atomic_fungus (atomic_fungus) wrote,

#5243: What is wrong with Mr. Tuvok?

John C. Wright has an excellent piece up today talking about how Hollywood is ruining good hero stories. It's a really good read, and makes a crapton of good points; but then he says this:
...[I]f the writer wants more blacks in STAR TREK, having Spock played by a black actor in the latest remakes would be an insult to the character. Nothing stops the filmmaker from having a dark skinned Mr. Tuvok as in VOYAGER, or a female Vulcan officer as in T’Pol in ENTERPRISE. The difference is that if you make a new character, you have to do something creative to make the character memorable. But Black Spock is as dumb an idea as Girl Thor.
That reminded me of Voyager, which was easily the worst series ever to come from the Star Trek universe. It was the worst because it was the most politically-correct. Tuvok was a symptom; and my discussion here actually dovetails nicely with Mr. Wright's.

"What is wrong with Mr. Tuvok?" He's black. And vulcans can't be black.

"You're racist!" No, I'm not. Look:

40 Eridani A is a K1-class main sequence star about sixteen light years from Earth. It's much cooler than our sun is (our sun is a G2, and spectral classes run from top to bottom O B A F G K M N R S) and its light is more red. It produces less ultraviolet than our star does.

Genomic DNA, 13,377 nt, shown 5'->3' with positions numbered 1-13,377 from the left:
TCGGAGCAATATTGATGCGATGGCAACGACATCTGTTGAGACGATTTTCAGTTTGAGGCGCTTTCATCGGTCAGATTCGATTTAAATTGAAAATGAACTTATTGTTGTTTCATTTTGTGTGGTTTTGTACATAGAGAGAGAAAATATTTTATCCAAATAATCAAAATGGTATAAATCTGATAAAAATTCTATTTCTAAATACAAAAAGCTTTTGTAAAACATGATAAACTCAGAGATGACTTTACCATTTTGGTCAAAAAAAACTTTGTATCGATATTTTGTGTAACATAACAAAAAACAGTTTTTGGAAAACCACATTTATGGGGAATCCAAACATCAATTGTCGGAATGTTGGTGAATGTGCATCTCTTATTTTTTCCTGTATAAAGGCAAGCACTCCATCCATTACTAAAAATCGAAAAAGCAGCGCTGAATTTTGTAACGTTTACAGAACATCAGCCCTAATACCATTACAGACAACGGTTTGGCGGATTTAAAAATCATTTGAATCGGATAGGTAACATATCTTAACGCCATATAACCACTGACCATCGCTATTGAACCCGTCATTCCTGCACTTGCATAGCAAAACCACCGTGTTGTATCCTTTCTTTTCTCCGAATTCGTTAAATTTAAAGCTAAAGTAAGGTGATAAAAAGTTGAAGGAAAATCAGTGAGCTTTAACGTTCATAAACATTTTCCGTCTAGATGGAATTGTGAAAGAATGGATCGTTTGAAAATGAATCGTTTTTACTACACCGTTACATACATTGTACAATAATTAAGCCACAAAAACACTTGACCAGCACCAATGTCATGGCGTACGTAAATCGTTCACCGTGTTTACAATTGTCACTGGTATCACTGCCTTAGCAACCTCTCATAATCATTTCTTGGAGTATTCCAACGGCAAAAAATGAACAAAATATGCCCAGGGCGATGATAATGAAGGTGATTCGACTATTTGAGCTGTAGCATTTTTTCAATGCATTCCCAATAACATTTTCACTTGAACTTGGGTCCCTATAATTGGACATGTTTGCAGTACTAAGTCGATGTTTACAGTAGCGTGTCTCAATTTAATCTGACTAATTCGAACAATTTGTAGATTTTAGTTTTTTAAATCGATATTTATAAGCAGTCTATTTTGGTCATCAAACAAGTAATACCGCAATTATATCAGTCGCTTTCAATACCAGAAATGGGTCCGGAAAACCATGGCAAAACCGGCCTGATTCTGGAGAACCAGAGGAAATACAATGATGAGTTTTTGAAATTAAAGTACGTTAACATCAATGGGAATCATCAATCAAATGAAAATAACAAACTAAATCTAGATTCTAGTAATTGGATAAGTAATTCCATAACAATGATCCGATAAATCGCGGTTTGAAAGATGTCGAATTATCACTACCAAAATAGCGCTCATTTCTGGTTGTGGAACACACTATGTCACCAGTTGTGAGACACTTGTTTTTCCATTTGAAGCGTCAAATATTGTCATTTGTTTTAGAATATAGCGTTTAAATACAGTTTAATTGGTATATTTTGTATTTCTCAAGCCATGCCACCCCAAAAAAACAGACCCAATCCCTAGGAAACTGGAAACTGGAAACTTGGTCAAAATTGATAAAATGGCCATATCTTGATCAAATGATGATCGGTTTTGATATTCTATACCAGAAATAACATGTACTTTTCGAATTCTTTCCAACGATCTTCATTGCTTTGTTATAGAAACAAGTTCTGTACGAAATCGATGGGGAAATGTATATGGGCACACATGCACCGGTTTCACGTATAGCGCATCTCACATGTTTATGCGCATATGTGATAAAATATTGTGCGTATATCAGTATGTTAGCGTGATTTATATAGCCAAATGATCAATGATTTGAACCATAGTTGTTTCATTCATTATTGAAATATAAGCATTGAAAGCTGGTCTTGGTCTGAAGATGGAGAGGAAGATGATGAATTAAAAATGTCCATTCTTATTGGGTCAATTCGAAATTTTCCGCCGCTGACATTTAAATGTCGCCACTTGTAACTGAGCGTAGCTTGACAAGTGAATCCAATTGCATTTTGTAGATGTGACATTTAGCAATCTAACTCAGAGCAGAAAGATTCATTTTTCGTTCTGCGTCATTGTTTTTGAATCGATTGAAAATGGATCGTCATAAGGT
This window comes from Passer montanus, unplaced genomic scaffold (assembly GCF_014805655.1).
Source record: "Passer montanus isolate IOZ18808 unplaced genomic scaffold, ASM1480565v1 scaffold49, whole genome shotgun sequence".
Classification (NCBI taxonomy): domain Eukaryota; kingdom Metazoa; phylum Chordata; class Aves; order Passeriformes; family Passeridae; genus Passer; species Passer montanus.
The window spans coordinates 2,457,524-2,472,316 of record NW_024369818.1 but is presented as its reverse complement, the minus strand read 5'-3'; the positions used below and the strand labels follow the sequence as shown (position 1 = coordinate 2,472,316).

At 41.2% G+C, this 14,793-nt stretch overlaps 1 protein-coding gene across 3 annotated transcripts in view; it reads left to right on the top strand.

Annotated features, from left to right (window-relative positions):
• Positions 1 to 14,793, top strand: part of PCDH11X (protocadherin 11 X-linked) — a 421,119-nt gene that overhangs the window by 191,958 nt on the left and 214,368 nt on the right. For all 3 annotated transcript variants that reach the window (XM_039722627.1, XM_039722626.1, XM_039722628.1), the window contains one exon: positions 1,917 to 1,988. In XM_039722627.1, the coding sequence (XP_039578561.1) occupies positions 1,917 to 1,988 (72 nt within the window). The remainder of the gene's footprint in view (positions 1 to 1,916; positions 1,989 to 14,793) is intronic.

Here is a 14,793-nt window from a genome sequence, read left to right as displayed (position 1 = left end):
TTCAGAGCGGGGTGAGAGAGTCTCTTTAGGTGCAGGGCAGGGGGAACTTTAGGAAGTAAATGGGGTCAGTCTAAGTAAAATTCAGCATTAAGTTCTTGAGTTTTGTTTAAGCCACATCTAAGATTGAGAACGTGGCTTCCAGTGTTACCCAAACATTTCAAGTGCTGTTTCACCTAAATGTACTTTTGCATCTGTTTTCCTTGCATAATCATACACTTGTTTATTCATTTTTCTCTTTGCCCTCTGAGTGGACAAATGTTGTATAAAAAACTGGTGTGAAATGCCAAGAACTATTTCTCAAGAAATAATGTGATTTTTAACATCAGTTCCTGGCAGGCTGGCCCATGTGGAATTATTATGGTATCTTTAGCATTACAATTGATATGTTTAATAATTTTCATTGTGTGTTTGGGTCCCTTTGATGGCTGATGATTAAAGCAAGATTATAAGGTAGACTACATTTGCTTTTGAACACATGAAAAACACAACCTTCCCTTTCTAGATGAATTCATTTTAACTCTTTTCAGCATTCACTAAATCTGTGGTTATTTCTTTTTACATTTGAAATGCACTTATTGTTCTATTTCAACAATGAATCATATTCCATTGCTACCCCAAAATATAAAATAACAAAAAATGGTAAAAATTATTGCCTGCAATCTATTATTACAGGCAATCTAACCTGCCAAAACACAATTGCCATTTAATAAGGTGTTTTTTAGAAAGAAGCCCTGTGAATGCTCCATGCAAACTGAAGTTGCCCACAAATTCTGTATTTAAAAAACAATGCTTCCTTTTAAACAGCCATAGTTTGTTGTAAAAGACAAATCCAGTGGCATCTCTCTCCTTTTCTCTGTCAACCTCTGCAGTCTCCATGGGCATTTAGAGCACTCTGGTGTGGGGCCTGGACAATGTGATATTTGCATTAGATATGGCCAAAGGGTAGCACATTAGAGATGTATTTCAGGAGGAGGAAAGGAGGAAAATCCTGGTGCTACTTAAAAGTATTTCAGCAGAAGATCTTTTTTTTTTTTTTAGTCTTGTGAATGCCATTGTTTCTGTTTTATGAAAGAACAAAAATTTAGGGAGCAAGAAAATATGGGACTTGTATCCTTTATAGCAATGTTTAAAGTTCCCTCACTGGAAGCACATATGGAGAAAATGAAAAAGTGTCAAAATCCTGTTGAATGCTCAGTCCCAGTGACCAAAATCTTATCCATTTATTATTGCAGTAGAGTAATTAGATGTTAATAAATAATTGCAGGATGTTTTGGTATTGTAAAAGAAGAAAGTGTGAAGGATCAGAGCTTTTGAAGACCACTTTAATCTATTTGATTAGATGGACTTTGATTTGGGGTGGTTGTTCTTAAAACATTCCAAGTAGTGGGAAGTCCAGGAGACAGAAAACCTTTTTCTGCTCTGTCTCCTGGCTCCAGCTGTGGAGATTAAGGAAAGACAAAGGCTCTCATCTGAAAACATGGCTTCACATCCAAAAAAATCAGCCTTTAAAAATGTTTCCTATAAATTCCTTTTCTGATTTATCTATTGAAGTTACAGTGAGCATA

According to the canon of Star Trek, the universe was seeded with DNA by an ancient race and evolution was allowed to proceed on a bunch of planets in parallel. That's why humans and vulcans and klingons and cardassians and bajorans and-and-and can all interbreed. It's why Kirk could have sex with the Orion slave girl.

But all these instances of parallel evolution--while resulting in highly similar species--also resulted in them having great differences. Vulcans, for example, have hemoglobin that's based on copper, rather than iron, which is why their blood is green. (And of course their internal organs are arranged differently, as is the case with klingons.) It's why they can differentiate races, in the show, with different forehead and nose appliques while claiming they also have highly different biochemistries. All these characteristics were due to different evolutionary environments.

So far we're in good shape. There's no reason for life--even life started from the same basic seed--to be the same everywhere; I mean, look at Galapagos, for crying out loud. We've cataloged one planet's biodiversity and we've found that even minor changes in environment can make for big differences in physiology. That's where we have the problem, in fact.

You see, Earth's sun puts out a pretty good amount of ultraviolet light, which is ionizing radiation. There's enough UV in sunlight that life on Earth's surface has to have defense mechanisms against it. We get sunburn if we stay out in sunlight too long; the skin turns darker in response. The pigmentation of the dead epidermis blocks UV from reaching the living cells underneath, which could be harmed by the radiation (and which could become cancerous). But we're not all dark by default, which would seem to be a natural trait in such an environment. Some of us are lighter in color because our ancestors inhabited places which get less sunlight over the course of a year, and defaulting to dark skin is unnecessary. Some of us are darker because our ancestors inhabited places with a lot of sunlight year-round.